Oh Eno board, how I hate to love you… fellow fellows, I encourage to keep trying. I’ve struggled with the Eno board as well, but I am gradually mastering the controls and learning how to troubleshoot. I intend to make a habit of calibrating it immediately before I even start class, and when in doubt, change the battery. It still seems like there’s something not quite right with one of them, but nonetheless, using it every day means I’m gradually getting to the point where using it feels more organic and less obtrusive. When it works. Also, thank God the lights have stopped blinking.
My big Aha moment happened right before I taught my midlatitude cyclone class last month. I spent some time covering the storm and its life cycle, diagramming each stage. We looked at satellite images and weather maps. Then I told them all to close their books and notes and grab a huddle board. I gave each group a different stage of the life cycle and told them to work together to recreate what we’d just gone through as much as possible. Everyone in the group gathered around and pitched in the pieces they remembered, and before long I had all the stages correctly diagrammed and summarized with very little correction from me. We hung them all up on the board in a row to see the complete life cycle all at once, and I walked from one to the next talking about storm tracks and where the storm would be in the U.S. at each stage of its life. I’ve since used a similar tactic with El Nino diagrams, and on Thursday I asked them all to draw and label the three types of faults we’d learned about during the prior class while I got everything logged in and set up. The huddle boards are a great way to review material and get them collectively engaged in practicing the all-important diagrams that accompany so much of what I teach.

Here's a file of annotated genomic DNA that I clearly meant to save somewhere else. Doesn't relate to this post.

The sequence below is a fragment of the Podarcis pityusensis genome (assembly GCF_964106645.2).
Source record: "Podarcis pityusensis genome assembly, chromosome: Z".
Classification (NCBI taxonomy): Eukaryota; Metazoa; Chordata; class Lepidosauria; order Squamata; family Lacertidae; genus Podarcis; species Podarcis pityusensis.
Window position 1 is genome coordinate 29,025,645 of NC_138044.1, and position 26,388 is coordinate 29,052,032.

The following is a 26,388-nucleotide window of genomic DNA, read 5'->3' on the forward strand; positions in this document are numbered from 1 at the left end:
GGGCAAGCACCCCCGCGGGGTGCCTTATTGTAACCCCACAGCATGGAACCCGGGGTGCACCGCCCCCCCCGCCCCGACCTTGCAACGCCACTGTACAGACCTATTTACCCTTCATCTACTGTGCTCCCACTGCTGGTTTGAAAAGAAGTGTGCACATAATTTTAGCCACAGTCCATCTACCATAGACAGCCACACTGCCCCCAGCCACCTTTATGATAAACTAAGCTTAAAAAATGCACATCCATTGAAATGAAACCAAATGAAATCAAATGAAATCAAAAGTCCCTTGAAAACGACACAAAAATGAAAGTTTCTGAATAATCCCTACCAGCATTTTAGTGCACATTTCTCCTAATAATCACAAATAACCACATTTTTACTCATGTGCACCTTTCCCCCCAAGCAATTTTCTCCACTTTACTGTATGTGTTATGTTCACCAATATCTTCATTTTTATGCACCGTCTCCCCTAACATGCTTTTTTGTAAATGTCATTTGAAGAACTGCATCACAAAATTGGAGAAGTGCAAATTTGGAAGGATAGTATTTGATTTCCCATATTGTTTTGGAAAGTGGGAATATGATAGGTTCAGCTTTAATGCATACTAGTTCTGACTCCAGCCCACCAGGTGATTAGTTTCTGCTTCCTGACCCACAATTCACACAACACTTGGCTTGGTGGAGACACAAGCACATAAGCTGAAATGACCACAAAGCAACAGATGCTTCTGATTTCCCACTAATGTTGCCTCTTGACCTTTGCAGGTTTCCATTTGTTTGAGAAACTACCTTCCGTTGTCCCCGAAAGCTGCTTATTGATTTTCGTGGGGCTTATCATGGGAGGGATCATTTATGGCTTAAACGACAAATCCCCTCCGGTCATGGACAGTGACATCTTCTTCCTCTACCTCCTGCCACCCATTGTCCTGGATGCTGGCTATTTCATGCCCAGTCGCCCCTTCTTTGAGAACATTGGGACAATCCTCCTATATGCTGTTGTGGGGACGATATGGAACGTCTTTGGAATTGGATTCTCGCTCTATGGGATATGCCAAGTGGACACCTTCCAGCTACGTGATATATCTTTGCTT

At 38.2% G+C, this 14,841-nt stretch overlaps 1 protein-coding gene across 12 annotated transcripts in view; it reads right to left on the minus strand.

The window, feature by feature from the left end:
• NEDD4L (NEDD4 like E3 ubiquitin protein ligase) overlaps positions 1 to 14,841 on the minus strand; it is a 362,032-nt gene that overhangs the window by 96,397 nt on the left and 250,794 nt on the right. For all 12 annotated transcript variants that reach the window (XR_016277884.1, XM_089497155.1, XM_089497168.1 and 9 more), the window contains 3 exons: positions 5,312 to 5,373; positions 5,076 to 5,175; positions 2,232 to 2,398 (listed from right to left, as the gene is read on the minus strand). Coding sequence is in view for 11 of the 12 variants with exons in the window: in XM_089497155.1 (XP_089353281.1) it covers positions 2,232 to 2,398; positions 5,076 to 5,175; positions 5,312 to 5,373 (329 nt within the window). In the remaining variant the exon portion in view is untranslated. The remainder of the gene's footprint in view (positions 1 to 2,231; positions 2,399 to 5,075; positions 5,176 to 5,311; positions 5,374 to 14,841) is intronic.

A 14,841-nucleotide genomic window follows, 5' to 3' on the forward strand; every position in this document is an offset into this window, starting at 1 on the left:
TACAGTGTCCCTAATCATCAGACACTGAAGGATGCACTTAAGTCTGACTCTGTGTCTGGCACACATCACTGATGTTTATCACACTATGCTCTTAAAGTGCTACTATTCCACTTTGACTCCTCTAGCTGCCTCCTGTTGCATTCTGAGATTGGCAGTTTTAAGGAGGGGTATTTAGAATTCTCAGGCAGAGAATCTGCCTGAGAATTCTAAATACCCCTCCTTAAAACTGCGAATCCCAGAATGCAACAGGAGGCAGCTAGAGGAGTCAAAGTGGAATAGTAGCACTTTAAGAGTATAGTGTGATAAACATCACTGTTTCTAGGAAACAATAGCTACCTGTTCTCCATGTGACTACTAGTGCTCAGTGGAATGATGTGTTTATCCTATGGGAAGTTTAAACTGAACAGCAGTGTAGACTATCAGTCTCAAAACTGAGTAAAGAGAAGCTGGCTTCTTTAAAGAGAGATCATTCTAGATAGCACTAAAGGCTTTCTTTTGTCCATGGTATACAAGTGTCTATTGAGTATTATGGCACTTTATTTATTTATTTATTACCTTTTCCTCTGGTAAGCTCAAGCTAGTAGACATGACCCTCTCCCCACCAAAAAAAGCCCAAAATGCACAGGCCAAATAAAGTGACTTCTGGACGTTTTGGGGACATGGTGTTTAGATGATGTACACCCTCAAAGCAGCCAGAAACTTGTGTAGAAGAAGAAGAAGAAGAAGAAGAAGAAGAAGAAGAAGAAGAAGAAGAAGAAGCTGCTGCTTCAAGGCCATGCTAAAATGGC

The room IS very full with my 29 students, but I will say this: they are undoubtedly engaged. They ask fantastic questions all the time, and it just gets better as they have gotten more comfortable with what to expect in that room and more comfortable with each other and with me. I just keep my roll-with-it attitude going every day, and the days are getting more and more frequent when I feel like I’m finally picking up steam.
PS – I haven’t observed anyone else teaching yet. That either means that someone observed more than one of you, or that one of you still needs an observation – please let me know if I can help anyone out in this way!